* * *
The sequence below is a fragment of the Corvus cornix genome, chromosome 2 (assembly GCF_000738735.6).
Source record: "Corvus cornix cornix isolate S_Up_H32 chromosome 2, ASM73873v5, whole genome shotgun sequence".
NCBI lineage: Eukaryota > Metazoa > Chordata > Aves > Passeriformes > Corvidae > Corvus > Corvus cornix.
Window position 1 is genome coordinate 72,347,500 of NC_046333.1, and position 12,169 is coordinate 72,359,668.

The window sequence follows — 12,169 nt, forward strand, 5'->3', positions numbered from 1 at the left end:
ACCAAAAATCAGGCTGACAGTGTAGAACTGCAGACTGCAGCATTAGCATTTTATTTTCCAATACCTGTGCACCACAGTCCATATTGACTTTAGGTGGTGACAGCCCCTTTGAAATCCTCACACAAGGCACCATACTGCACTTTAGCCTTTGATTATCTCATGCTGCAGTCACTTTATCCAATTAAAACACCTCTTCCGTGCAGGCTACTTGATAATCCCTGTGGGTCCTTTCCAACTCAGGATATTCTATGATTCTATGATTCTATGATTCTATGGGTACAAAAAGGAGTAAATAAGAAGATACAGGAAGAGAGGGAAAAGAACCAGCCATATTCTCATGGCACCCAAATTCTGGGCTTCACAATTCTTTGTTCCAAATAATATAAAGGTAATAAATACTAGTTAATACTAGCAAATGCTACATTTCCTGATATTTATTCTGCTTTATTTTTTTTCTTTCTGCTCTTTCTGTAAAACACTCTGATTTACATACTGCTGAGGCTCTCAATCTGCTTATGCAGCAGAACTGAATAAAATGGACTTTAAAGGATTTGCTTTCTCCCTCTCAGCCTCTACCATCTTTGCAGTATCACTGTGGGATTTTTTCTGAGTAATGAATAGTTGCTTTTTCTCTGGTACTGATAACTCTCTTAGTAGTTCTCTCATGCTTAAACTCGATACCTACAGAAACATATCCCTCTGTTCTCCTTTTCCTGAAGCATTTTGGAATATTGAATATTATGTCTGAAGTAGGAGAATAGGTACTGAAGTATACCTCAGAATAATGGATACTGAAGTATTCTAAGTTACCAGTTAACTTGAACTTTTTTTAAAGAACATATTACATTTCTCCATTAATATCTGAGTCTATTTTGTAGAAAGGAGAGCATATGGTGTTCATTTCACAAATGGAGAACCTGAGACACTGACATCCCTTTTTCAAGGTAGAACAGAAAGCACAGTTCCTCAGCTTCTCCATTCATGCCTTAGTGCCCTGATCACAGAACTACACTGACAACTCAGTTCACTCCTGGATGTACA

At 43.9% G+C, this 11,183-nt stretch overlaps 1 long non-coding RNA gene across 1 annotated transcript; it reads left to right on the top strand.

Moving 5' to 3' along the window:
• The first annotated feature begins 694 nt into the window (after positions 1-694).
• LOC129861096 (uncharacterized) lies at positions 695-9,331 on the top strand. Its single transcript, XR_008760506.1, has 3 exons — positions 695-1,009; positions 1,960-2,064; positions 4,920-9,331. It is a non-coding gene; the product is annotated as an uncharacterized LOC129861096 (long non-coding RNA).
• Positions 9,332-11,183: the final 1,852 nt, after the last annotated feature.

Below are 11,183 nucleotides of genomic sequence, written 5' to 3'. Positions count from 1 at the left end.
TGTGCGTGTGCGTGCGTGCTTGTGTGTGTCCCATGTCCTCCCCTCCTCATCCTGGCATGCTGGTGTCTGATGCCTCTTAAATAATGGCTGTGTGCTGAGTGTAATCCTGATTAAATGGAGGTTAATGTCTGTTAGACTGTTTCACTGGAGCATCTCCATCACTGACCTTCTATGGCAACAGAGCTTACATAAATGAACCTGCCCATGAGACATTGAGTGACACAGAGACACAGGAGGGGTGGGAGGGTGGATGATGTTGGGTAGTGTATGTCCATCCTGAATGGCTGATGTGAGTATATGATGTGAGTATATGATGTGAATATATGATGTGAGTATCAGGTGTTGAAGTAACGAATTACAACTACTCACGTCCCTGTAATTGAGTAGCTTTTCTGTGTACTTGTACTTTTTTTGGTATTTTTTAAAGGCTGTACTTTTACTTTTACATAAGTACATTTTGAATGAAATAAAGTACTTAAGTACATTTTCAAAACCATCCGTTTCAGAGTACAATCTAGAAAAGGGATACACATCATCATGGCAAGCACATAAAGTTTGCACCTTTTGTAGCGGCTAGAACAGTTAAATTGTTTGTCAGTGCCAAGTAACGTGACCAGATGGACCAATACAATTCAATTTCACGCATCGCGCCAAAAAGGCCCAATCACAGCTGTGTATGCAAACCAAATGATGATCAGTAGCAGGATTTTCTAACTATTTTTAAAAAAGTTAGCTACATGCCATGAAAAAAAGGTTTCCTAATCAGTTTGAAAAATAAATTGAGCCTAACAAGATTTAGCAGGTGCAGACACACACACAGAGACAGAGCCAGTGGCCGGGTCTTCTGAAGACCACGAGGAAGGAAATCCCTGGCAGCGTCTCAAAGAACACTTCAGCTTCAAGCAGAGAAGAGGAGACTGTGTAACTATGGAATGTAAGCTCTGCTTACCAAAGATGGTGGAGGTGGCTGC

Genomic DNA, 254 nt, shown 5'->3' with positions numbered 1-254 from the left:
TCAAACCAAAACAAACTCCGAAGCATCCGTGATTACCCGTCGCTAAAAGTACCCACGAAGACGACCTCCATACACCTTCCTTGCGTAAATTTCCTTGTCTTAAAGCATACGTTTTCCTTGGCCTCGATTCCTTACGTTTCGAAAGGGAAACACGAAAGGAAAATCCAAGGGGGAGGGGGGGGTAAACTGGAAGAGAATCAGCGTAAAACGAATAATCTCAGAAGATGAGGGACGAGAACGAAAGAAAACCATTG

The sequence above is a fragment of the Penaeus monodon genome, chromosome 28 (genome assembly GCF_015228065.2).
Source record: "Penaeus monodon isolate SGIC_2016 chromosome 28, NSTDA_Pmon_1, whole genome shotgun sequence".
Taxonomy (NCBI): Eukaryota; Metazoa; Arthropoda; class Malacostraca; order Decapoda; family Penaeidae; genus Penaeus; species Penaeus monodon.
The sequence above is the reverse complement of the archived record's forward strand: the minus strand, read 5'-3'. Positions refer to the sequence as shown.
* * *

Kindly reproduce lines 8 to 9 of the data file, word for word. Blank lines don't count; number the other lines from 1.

Moving 5' to 3' along the window:
• The first annotated feature begins 694 nt into the window (after positions 1-694).